I have enormous respect for most of the authors on here and most of the folk that comment here too. Jai, for instance, has opened my eyes about history I never knew about.

    And Rumbold is a chum and someone I enjoy discussing stuff with, partly because we disagree and get on with each other anyway.

    Sunny is someone I respect and would vote for, despite the fact that he is in the wrong political party.

    KJB keeps me sane.

    I respect the likes of Kismet Hardy because he is funny.

    Just saying.

    The folk that write or comment here are not your enemies. They are, potentially, your friends.

    I have survived a lot of shit being thrown at me. I still love this place and always will. Partly because when I have been attacked, folk I wouldn’t have assumed to be my friends, turn out to be.

    Just saying.

  16. Nadeem — on 7th February, 2011 at 3:54 pm  

    Rumbold
    “It highlights a group of individuals stadnign up to a racist organsiation.”

    Your definition here of the above event does not preclude tokenism.

    Douglas Clark
    I was thinking more along the lines of the “Copts and Muslims are best fwends and love each other vewy vewy much” articles recently. Made me want to vomit blood.

  17. douglas clark — on 7th February, 2011 at 4:10 pm  

    Nadeem @ 16,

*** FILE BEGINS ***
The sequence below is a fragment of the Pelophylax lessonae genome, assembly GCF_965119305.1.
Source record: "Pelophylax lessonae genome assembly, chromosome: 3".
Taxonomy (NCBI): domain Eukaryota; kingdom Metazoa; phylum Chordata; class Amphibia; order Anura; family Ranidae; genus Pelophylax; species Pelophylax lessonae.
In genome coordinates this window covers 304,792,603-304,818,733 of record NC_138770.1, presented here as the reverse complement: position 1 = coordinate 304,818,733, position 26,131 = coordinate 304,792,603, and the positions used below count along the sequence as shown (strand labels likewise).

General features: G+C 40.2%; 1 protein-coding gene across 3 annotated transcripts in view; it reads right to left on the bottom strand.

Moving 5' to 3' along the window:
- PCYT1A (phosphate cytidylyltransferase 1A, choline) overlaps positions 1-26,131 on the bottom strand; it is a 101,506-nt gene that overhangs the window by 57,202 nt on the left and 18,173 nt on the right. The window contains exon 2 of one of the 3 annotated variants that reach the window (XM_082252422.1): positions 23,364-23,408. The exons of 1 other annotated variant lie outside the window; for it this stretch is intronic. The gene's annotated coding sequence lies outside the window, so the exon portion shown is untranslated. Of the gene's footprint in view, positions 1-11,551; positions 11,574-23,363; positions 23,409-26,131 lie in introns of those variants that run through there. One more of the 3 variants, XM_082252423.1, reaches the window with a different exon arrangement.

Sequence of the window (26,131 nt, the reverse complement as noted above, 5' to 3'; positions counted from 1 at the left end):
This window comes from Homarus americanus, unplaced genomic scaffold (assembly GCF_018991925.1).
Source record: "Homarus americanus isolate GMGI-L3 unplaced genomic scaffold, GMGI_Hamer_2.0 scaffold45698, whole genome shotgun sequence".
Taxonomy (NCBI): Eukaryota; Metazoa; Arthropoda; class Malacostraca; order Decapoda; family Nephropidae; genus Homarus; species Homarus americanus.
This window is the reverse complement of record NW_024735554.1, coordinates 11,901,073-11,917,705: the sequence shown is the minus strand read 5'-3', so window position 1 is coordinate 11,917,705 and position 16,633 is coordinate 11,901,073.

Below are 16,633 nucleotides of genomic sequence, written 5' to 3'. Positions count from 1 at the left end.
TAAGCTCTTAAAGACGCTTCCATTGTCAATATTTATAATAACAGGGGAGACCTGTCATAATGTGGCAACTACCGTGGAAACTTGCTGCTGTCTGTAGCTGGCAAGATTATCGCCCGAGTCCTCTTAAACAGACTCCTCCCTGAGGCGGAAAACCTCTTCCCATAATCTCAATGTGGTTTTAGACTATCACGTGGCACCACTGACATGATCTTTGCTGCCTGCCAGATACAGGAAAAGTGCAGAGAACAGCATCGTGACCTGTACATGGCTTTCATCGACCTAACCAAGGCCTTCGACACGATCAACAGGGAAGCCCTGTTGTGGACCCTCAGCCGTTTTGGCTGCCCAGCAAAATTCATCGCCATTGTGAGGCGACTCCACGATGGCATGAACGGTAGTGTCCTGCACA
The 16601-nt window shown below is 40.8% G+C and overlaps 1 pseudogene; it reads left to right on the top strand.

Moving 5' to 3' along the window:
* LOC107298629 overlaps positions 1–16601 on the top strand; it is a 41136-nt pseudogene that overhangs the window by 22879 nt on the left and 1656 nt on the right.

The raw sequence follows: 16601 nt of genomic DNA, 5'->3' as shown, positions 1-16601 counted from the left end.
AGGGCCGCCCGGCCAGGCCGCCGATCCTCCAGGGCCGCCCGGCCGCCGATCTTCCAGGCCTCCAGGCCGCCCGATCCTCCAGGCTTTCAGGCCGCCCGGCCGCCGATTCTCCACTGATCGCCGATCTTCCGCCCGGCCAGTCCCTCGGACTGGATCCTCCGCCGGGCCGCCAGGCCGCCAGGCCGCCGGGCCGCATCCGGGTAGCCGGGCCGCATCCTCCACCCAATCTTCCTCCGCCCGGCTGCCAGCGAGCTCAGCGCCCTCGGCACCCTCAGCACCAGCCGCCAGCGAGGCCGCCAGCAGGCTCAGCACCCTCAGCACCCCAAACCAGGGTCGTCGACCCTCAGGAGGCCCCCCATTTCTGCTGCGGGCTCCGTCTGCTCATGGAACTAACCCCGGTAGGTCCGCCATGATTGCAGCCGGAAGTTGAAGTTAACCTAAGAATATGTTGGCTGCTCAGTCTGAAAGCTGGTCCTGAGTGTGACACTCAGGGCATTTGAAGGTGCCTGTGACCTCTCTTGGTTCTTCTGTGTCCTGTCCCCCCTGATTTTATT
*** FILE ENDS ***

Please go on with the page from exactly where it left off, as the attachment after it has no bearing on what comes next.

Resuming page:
Made me want to vomit blood.

    Well, let it all hang out. Tell us what you really think.

  18. Don — on 7th February, 2011 at 4:22 pm  

    Made me want to vomit blood.

    Don’t let us stop you.

    What I got from those stories was that some people, a significant number, were able to move beyond the narrative that difference must always lead to implacable hatred.

    Why would it bug you that people want to point out a good deed in a weary world? We’re not stupid, we know that for every such moment of common humanity there are a thousand of vile inhumanity. If we condemn the thousand, should we not also value the one?

    Surely all advances in our dealings with people who are superficially different have begun with a few people starting to see things differently, starting to reject the doctrine of hate? We can welcome these fragile beginings, or we can sneer at them.

    Whatever works for you.

  19. Rumbold — on 7th February, 2011 at 5:02 pm  

    Nadeem:

    I was thinking more along the lines of the “Copts and Muslims are best fwends and love each other vewy vewy much” articles recently. Made me want to vomit blood.

    I can’t see how highlighting brave individuals risking their lives for their co-religionists, when the narrative is overwhelmingly one of religious conflict, is ‘sickly’.

  20. Nadeem — on 7th February, 2011 at 5:31 pm  

    Don

    Who is this “We/us” that you speak for?

    Your enthusiasm for this new beginning where human beings reject hatred is touching, it really is. I’m a bit cynical about this new beginning… perhaps you know more than I do about it.

    Your 1/1000 analogy is apt – the “doctrine of hatred” is so pervasive that any departures from it smack of tokenism (to some). So I will continue to sneer, as that is all tokenism deserves.

  21. Don — on 7th February, 2011 at 5:32 pm  

    Non-co-religionists, Rumbold.

  22. Rumbold — on 7th February, 2011 at 5:36 pm  

    Oops. Thanks Don

    Nadeem: